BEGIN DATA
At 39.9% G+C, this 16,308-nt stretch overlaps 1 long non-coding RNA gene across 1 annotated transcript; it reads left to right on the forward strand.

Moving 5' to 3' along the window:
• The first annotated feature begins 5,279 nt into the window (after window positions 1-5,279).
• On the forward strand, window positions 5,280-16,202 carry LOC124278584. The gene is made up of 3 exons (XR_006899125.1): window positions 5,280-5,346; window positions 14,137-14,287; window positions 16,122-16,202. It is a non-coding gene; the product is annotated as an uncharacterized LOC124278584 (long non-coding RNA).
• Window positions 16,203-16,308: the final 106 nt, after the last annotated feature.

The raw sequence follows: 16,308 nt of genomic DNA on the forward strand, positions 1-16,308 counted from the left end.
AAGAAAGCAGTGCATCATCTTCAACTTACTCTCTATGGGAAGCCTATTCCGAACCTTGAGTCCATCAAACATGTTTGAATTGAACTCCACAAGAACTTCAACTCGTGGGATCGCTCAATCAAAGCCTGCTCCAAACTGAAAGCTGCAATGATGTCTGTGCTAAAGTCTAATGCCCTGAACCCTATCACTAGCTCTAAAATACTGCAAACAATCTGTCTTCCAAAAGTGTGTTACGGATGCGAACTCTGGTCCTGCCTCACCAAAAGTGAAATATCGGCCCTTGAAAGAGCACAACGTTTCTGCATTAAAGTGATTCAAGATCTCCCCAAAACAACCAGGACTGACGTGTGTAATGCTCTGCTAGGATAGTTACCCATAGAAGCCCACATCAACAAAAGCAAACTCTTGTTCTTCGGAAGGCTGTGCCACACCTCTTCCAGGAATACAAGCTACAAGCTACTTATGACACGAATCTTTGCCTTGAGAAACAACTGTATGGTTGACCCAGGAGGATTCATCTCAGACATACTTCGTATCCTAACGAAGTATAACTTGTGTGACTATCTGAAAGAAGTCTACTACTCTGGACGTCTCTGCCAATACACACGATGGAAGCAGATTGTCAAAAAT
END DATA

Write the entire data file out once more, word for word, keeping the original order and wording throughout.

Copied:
At 39.9% G+C, this 16,308-nt stretch overlaps 1 long non-coding RNA gene across 1 annotated transcript; it reads left to right on the forward strand.

Moving 5' to 3' along the window:
• The first annotated feature begins 5,279 nt into the window (after window positions 1-5,279).
• On the forward strand, window positions 5,280-16,202 carry LOC124278584. The gene is made up of 3 exons (XR_006899125.1): window positions 5,280-5,346; window positions 14,137-14,287; window positions 16,122-16,202. It is a non-coding gene; the product is annotated as an uncharacterized LOC124278584 (long non-coding RNA).
• Window positions 16,203-16,308: the final 106 nt, after the last annotated feature.

The raw sequence follows: 16,308 nt of genomic DNA on the forward strand, positions 1-16,308 counted from the left end.
AAGAAAGCAGTGCATCATCTTCAACTTACTCTCTATGGGAAGCCTATTCCGAACCTTGAGTCCATCAAACATGTTTGAATTGAACTCCACAAGAACTTCAACTCGTGGGATCGCTCAATCAAAGCCTGCTCCAAACTGAAAGCTGCAATGATGTCTGTGCTAAAGTCTAATGCCCTGAACCCTATCACTAGCTCTAAAATACTGCAAACAATCTGTCTTCCAAAAGTGTGTTACGGATGCGAACTCTGGTCCTGCCTCACCAAAAGTGAAATATCGGCCCTTGAAAGAGCACAACGTTTCTGCATTAAAGTGATTCAAGATCTCCCCAAAACAACCAGGACTGACGTGTGTAATGCTCTGCTAGGATAGTTACCCATAGAAGCCCACATCAACAAAAGCAAACTCTTGTTCTTCGGAAGGCTGTGCCACACCTCTTCCAGGAATACAAGCTACAAGCTACTTATGACACGAATCTTTGCCTTGAGAAACAACTGTATGGTTGACCCAGGAGGATTCATCTCAGACATACTTCGTATCCTAACGAAGTATAACTTGTGTGACTATCTGAAAGAAGTCTACTACTCTGGACGTCTCTGCCAATACACACGATGGAAGCAGATTGTCAAAAAT